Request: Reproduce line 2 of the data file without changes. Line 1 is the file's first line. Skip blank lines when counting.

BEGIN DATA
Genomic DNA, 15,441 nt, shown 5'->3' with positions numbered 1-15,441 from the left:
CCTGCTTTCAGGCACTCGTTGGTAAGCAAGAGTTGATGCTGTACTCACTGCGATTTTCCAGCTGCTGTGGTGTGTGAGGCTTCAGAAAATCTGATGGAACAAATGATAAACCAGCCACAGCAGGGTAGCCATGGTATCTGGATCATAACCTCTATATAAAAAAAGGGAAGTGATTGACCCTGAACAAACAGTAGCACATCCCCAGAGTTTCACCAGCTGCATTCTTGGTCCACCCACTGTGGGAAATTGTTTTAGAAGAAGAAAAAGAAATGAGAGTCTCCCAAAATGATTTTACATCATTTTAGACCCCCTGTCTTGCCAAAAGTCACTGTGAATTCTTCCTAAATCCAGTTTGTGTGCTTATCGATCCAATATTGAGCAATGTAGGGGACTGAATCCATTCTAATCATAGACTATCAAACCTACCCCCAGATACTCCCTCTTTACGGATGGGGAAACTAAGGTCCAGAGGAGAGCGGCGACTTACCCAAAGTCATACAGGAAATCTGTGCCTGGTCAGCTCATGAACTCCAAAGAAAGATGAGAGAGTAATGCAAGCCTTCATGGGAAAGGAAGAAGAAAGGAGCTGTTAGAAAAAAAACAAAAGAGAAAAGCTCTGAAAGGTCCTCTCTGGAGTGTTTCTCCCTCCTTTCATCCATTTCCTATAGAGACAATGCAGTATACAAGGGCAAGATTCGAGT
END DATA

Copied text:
CCTGCTTTCAGGCACTCGTTGGTAAGCAAGAGTTGATGCTGTACTCACTGCGATTTTCCAGCTGCTGTGGTGTGTGAGGCTTCAGAAAATCTGATGGAACAAATGATAAACCAGCCACAGCAGGGTAGCCATGGTATCTGGATCATAACCTCTATATAAAAAAAGGGAAGTGATTGACCCTGAACAAACAGTAGCACATCCCCAGAGTTTCACCAGCTGCATTCTTGGTCCACCCACTGTGGGAAATTGTTTTAGAAGAAGAAAAAGAAATGAGAGTCTCCCAAAATGATTTTACATCATTTTAGACCCCCTGTCTTGCCAAAAGTCACTGTGAATTCTTCCTAAATCCAGTTTGTGTGCTTATCGATCCAATATTGAGCAATGTAGGGGACTGAATCCATTCTAATCATAGACTATCAAACCTACCCCCAGATACTCCCTCTTTACGGATGGGGAAACTAAGGTCCAGAGGAGAGCGGCGACTTACCCAAAGTCATACAGGAAATCTGTGCCTGGTCAGCTCATGAACTCCAAAGAAAGATGAGAGAGTAATGCAAGCCTTCATGGGAAAGGAAGAAGAAAGGAGCTGTTAGAAAAAAAACAAAAGAGAAAAGCTCTGAAAGGTCCTCTCTGGAGTGTTTCTCCCTCCTTTCATCCATTTCCTATAGAGACAATGCAGTATACAAGGGCAAGATTCGAGT